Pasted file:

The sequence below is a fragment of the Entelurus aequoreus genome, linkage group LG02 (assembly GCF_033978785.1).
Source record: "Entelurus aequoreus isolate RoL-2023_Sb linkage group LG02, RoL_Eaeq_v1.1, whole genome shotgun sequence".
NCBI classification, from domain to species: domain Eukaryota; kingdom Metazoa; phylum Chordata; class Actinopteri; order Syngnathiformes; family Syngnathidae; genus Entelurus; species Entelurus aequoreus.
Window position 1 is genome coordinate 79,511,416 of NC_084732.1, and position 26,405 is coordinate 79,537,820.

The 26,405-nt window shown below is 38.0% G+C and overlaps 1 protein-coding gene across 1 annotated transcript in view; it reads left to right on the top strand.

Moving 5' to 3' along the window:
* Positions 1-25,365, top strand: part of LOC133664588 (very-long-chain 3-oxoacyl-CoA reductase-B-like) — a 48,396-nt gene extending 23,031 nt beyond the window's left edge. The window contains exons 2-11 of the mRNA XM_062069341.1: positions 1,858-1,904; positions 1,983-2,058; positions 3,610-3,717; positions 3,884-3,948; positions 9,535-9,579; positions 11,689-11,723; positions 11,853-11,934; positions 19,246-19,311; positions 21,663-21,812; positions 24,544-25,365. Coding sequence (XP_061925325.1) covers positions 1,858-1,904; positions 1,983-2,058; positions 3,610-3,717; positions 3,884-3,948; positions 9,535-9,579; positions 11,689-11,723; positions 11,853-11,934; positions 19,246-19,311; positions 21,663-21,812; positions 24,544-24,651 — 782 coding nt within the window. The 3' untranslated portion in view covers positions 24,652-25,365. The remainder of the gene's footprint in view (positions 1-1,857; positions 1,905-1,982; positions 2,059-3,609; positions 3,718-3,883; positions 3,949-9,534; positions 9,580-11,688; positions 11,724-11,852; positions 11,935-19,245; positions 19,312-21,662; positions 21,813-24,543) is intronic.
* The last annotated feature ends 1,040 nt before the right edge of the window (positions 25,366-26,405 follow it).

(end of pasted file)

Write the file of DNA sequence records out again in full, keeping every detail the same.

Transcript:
The sequence below is a fragment of the Entelurus aequoreus genome, linkage group LG02 (assembly GCF_033978785.1).
Source record: "Entelurus aequoreus isolate RoL-2023_Sb linkage group LG02, RoL_Eaeq_v1.1, whole genome shotgun sequence".
NCBI classification, from domain to species: domain Eukaryota; kingdom Metazoa; phylum Chordata; class Actinopteri; order Syngnathiformes; family Syngnathidae; genus Entelurus; species Entelurus aequoreus.
Window position 1 is genome coordinate 79,511,416 of NC_084732.1, and position 26,405 is coordinate 79,537,820.

The 26,405-nt window shown below is 38.0% G+C and overlaps 1 protein-coding gene across 1 annotated transcript in view; it reads left to right on the top strand.

Moving 5' to 3' along the window:
* Positions 1-25,365, top strand: part of LOC133664588 (very-long-chain 3-oxoacyl-CoA reductase-B-like) — a 48,396-nt gene extending 23,031 nt beyond the window's left edge. The window contains exons 2-11 of the mRNA XM_062069341.1: positions 1,858-1,904; positions 1,983-2,058; positions 3,610-3,717; positions 3,884-3,948; positions 9,535-9,579; positions 11,689-11,723; positions 11,853-11,934; positions 19,246-19,311; positions 21,663-21,812; positions 24,544-25,365. Coding sequence (XP_061925325.1) covers positions 1,858-1,904; positions 1,983-2,058; positions 3,610-3,717; positions 3,884-3,948; positions 9,535-9,579; positions 11,689-11,723; positions 11,853-11,934; positions 19,246-19,311; positions 21,663-21,812; positions 24,544-24,651 — 782 coding nt within the window. The 3' untranslated portion in view covers positions 24,652-25,365. The remainder of the gene's footprint in view (positions 1-1,857; positions 1,905-1,982; positions 2,059-3,609; positions 3,718-3,883; positions 3,949-9,534; positions 9,580-11,688; positions 11,724-11,852; positions 11,935-19,245; positions 19,312-21,662; positions 21,813-24,543) is intronic.
* The last annotated feature ends 1,040 nt before the right edge of the window (positions 25,366-26,405 follow it).